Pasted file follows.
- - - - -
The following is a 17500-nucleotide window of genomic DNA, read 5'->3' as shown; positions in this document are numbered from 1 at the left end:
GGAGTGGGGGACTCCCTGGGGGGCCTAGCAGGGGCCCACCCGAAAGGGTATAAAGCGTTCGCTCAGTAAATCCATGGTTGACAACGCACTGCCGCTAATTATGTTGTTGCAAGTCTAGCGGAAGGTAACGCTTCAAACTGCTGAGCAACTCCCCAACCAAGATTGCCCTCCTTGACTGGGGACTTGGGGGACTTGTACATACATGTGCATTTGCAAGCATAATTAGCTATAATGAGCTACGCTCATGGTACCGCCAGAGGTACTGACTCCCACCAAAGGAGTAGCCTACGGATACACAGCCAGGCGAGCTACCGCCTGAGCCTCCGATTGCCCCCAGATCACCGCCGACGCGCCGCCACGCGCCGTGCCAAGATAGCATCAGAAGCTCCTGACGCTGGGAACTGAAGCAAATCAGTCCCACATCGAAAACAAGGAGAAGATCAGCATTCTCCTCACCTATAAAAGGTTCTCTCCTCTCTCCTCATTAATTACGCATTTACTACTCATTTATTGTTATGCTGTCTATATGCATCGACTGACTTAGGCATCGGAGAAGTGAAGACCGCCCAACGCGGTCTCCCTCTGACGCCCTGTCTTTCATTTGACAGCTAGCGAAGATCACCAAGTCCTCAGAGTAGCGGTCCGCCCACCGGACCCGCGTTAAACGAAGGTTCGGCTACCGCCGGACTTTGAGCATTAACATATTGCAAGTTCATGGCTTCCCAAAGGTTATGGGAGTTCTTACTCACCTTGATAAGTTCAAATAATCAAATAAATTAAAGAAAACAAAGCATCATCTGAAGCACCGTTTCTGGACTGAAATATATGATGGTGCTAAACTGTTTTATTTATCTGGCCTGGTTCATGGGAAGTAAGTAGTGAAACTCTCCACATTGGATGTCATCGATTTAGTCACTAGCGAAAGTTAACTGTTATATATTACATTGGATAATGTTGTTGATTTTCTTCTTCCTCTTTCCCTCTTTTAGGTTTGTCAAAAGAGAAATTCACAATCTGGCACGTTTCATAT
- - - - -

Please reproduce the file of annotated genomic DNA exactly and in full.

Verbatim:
The following is a 17500-nucleotide window of genomic DNA, read 5'->3' as shown; positions in this document are numbered from 1 at the left end:
GGAGTGGGGGACTCCCTGGGGGGCCTAGCAGGGGCCCACCCGAAAGGGTATAAAGCGTTCGCTCAGTAAATCCATGGTTGACAACGCACTGCCGCTAATTATGTTGTTGCAAGTCTAGCGGAAGGTAACGCTTCAAACTGCTGAGCAACTCCCCAACCAAGATTGCCCTCCTTGACTGGGGACTTGGGGGACTTGTACATACATGTGCATTTGCAAGCATAATTAGCTATAATGAGCTACGCTCATGGTACCGCCAGAGGTACTGACTCCCACCAAAGGAGTAGCCTACGGATACACAGCCAGGCGAGCTACCGCCTGAGCCTCCGATTGCCCCCAGATCACCGCCGACGCGCCGCCACGCGCCGTGCCAAGATAGCATCAGAAGCTCCTGACGCTGGGAACTGAAGCAAATCAGTCCCACATCGAAAACAAGGAGAAGATCAGCATTCTCCTCACCTATAAAAGGTTCTCTCCTCTCTCCTCATTAATTACGCATTTACTACTCATTTATTGTTATGCTGTCTATATGCATCGACTGACTTAGGCATCGGAGAAGTGAAGACCGCCCAACGCGGTCTCCCTCTGACGCCCTGTCTTTCATTTGACAGCTAGCGAAGATCACCAAGTCCTCAGAGTAGCGGTCCGCCCACCGGACCCGCGTTAAACGAAGGTTCGGCTACCGCCGGACTTTGAGCATTAACATATTGCAAGTTCATGGCTTCCCAAAGGTTATGGGAGTTCTTACTCACCTTGATAAGTTCAAATAATCAAATAAATTAAAGAAAACAAAGCATCATCTGAAGCACCGTTTCTGGACTGAAATATATGATGGTGCTAAACTGTTTTATTTATCTGGCCTGGTTCATGGGAAGTAAGTAGTGAAACTCTCCACATTGGATGTCATCGATTTAGTCACTAGCGAAAGTTAACTGTTATATATTACATTGGATAATGTTGTTGATTTTCTTCTTCCTCTTTCCCTCTTTTAGGTTTGTCAAAAGAGAAATTCACAATCTGGCACGTTTCATAT